Repurposed Drug for Zika

SAN DIEGO -- The Zika epidemic started raging in 2015, terrifying the world with images of newborns with terrible congenital disabilities. One researcher, originally from Brazil, is using brain stem cells to find a drug that could treat or even cure infected people.

Dr. Alysson Muotri never thought he'd find a potential cure for Zika in his stem cell lab at UC San Diego School of Medicine. He started searching for a virus like Zika, and he found one in early 2016.

"When we aligned the genome or the genetic material from the Hepatitis C virus and the Zika virus, we noticed that they are from the same family and they share a region that is very similar between these two," said Muotri.

It's the region the viruses use to replicate. Muotri tested the Hepatitis C drug sofosbuvir on brain stem cell models he calls "mini brains." This photo on the left shows healthy brain cells; the middle one shows that Zika kills the cells. On the right, sofosbuvir kept the virus from killing brain cells. Animal tests gave the same results.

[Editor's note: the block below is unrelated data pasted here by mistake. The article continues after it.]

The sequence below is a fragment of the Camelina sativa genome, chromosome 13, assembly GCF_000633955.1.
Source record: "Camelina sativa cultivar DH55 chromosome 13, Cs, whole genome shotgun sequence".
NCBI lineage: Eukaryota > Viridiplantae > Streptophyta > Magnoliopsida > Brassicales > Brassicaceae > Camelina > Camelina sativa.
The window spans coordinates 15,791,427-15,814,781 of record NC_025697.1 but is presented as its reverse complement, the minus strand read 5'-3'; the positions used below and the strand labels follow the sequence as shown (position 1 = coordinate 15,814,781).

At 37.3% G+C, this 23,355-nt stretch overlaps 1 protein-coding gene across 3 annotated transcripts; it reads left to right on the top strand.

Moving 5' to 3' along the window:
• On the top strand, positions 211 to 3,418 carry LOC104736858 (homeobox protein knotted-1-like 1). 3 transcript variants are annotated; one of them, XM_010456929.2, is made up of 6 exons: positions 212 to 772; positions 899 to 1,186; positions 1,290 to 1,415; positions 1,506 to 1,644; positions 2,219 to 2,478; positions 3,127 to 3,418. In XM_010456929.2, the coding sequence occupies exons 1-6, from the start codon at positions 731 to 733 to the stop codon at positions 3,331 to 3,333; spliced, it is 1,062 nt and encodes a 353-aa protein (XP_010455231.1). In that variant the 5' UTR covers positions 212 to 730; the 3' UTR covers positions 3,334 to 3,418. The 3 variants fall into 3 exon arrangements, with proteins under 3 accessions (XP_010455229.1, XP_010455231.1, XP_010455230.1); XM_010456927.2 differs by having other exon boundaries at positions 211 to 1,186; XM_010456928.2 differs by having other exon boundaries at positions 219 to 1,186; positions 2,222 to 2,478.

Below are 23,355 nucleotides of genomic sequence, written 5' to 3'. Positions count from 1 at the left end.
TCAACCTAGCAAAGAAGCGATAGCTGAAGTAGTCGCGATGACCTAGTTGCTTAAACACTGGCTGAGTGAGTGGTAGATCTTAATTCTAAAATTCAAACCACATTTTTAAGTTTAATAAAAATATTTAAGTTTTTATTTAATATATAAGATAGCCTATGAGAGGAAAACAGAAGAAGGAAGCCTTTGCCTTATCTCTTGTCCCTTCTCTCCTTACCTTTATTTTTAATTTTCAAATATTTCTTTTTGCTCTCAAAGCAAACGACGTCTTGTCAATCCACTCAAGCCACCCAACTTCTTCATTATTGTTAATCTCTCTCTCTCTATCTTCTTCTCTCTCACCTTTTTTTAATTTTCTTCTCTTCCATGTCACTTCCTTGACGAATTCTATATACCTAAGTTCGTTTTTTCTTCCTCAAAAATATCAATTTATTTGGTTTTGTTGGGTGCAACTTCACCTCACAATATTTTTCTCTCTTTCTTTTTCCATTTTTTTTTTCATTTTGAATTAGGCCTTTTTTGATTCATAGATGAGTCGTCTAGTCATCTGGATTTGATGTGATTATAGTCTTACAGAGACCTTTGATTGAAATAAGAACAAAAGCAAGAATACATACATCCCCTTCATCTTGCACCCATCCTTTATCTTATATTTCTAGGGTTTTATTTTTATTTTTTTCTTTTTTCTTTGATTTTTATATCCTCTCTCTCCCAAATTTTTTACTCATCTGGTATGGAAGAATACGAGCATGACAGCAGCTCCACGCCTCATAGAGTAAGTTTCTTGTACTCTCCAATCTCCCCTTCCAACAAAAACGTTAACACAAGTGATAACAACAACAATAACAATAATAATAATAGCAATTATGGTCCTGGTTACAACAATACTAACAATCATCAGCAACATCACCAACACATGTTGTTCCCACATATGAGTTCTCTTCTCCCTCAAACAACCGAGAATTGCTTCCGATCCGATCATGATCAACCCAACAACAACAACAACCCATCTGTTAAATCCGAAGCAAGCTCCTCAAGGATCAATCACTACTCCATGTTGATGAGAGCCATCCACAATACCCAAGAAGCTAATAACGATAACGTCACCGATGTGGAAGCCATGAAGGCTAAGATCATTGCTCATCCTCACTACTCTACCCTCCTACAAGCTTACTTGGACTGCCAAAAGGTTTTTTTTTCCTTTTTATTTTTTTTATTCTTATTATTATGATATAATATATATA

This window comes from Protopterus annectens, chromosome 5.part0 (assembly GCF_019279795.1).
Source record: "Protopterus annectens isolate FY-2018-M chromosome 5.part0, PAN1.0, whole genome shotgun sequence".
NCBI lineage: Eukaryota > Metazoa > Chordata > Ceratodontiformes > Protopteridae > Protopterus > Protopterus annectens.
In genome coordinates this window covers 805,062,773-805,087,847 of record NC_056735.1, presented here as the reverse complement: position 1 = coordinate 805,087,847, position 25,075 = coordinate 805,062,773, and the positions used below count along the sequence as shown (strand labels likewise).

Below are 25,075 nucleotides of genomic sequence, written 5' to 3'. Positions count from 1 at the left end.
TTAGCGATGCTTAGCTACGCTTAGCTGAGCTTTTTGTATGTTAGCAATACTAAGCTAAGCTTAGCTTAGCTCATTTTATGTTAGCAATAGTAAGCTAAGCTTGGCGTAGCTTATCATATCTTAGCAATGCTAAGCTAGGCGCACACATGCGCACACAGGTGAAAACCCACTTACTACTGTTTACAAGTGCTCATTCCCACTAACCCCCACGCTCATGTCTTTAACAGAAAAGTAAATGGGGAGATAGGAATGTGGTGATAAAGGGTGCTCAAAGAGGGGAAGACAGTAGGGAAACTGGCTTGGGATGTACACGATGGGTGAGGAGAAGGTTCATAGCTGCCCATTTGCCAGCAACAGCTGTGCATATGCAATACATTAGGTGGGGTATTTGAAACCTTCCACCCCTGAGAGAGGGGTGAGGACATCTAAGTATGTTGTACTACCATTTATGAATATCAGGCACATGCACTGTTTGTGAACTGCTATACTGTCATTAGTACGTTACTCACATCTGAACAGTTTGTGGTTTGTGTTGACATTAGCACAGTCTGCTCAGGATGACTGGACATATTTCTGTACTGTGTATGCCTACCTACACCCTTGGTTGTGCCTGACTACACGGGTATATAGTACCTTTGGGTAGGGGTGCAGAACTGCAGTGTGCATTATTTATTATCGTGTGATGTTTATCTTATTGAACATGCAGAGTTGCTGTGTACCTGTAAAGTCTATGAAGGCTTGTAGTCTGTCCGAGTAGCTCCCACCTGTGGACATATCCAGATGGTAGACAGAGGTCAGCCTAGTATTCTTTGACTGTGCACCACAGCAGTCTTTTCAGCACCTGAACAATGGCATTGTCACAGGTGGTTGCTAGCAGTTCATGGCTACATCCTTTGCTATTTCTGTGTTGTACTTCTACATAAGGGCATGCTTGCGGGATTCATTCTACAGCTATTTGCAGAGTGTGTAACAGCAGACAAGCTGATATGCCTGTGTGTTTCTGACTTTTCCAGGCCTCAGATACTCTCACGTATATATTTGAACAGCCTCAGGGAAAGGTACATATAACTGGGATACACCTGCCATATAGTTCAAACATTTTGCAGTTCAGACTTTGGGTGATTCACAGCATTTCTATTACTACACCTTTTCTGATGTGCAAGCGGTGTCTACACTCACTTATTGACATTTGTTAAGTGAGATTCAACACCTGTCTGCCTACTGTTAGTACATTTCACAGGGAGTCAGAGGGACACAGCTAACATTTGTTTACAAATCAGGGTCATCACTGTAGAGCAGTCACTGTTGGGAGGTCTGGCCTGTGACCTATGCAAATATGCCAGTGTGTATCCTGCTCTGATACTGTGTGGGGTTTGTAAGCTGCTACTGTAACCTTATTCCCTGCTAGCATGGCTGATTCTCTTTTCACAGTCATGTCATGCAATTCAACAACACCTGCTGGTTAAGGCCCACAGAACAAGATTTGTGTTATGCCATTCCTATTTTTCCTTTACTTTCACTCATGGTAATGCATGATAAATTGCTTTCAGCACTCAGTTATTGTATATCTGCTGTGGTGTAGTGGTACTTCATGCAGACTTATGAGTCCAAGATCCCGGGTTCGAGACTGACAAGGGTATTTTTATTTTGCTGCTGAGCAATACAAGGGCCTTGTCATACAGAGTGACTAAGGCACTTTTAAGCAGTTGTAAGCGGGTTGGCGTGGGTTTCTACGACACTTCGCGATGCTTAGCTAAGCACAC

Muotri explained, "The moms got very clean from the virus. There is no circulating virus in the body, and as a consequence, the fetuses are protected."

Dr. Miguel Del Campo, a Clinical Geneticist at the UC San Diego School of Medicine, has worked with Zika moms and babies since the beginning of the epidemic. Most research is focused on a vaccine, so he's encouraged by the possibility of a treatment.

"If we can prevent infection or we can decrease the magnitude of the consequences in the baby's brain, that'll be great," said Dr. Del Campo.

Muotri knows it's early, but he's hopeful.

"The drug seems to work really nice, and it is a drug that is already available. So it encourages us to move on into clinical trials," Muotri shared.

Muotri says it'll take three to four months to get access to sofosbuvir and to start human clinical trials. Muotri is excited it's only taken two years from proving Zika caused the congenital disabilities to begin clinical trials for a potential cure. American mosquitos are most active during dusk hours and will come out of hibernation at 50 degrees.

Scott Lafee, PR